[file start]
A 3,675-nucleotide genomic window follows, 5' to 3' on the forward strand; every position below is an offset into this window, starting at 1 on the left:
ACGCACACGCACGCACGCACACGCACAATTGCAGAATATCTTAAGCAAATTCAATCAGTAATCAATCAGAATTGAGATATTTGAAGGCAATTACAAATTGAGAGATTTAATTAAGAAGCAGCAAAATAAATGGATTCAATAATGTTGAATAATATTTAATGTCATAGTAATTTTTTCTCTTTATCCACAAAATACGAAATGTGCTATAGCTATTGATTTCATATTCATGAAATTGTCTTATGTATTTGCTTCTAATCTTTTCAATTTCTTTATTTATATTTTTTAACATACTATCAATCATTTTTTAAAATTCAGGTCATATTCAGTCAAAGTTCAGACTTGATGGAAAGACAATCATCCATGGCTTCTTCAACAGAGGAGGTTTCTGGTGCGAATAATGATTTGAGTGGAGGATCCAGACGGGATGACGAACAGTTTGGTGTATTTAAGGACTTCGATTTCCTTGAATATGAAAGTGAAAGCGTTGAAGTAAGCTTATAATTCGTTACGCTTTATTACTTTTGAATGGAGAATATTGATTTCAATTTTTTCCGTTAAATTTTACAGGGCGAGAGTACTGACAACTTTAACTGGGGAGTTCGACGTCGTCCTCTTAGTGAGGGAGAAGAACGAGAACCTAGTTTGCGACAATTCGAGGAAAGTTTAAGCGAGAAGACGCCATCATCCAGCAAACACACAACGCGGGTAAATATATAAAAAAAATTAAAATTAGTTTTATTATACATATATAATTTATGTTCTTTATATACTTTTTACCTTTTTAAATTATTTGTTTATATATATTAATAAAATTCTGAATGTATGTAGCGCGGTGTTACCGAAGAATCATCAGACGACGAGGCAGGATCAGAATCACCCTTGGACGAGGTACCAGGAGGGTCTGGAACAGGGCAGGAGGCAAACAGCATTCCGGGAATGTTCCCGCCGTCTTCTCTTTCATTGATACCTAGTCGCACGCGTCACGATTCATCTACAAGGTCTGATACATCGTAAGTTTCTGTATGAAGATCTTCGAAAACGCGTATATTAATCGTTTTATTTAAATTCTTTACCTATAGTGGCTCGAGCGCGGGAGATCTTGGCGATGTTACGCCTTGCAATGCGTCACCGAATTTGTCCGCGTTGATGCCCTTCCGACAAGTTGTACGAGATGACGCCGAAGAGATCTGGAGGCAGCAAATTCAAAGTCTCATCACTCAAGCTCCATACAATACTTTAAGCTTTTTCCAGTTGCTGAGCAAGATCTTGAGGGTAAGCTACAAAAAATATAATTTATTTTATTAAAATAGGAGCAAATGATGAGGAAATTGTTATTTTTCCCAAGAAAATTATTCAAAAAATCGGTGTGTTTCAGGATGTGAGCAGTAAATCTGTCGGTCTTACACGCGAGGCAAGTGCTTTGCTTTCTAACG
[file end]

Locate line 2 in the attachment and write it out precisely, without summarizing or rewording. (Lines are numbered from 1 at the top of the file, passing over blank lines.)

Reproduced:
ACGCACACGCACGCACGCACACGCACAATTGCAGAATATCTTAAGCAAATTCAATCAGTAATCAATCAGAATTGAGATATTTGAAGGCAATTACAAATTGAGAGATTTAATTAAGAAGCAGCAAAATAAATGGATTCAATAATGTTGAATAATATTTAATGTCATAGTAATTTTTTCTCTTTATCCACAAAATACGAAATGTGCTATAGCTATTGATTTCATATTCATGAAATTGTCTTATGTATTTGCTTCTAATCTTTTCAATTTCTTTATTTATATTTTTTAACATACTATCAATCATTTTTTAAAATTCAGGTCATATTCAGTCAAAGTTCAGACTTGATGGAAAGACAATCATCCATGGCTTCTTCAACAGAGGAGGTTTCTGGTGCGAATAATGATTTGAGTGGAGGATCCAGACGGGATGACGAACAGTTTGGTGTATTTAAGGACTTCGATTTCCTTGAATATGAAAGTGAAAGCGTTGAAGTAAGCTTATAATTCGTTACGCTTTATTACTTTTGAATGGAGAATATTGATTTCAATTTTTTCCGTTAAATTTTACAGGGCGAGAGTACTGACAACTTTAACTGGGGAGTTCGACGTCGTCCTCTTAGTGAGGGAGAAGAACGAGAACCTAGTTTGCGACAATTCGAGGAAAGTTTAAGCGAGAAGACGCCATCATCCAGCAAACACACAACGCGGGTAAATATATAAAAAAAATTAAAATTAGTTTTATTATACATATATAATTTATGTTCTTTATATACTTTTTACCTTTTTAAATTATTTGTTTATATATATTAATAAAATTCTGAATGTATGTAGCGCGGTGTTACCGAAGAATCATCAGACGACGAGGCAGGATCAGAATCACCCTTGGACGAGGTACCAGGAGGGTCTGGAACAGGGCAGGAGGCAAACAGCATTCCGGGAATGTTCCCGCCGTCTTCTCTTTCATTGATACCTAGTCGCACGCGTCACGATTCATCTACAAGGTCTGATACATCGTAAGTTTCTGTATGAAGATCTTCGAAAACGCGTATATTAATCGTTTTATTTAAATTCTTTACCTATAGTGGCTCGAGCGCGGGAGATCTTGGCGATGTTACGCCTTGCAATGCGTCACCGAATTTGTCCGCGTTGATGCCCTTCCGACAAGTTGTACGAGATGACGCCGAAGAGATCTGGAGGCAGCAAATTCAAAGTCTCATCACTCAAGCTCCATACAATACTTTAAGCTTTTTCCAGTTGCTGAGCAAGATCTTGAGGGTAAGCTACAAAAAATATAATTTATTTTATTAAAATAGGAGCAAATGATGAGGAAATTGTTATTTTTCCCAAGAAAATTATTCAAAAAATCGGTGTGTTTCAGGATGTGAGCAGTAAATCTGTCGGTCTTACACGCGAGGCAAGTGCTTTGCTTTCTAACG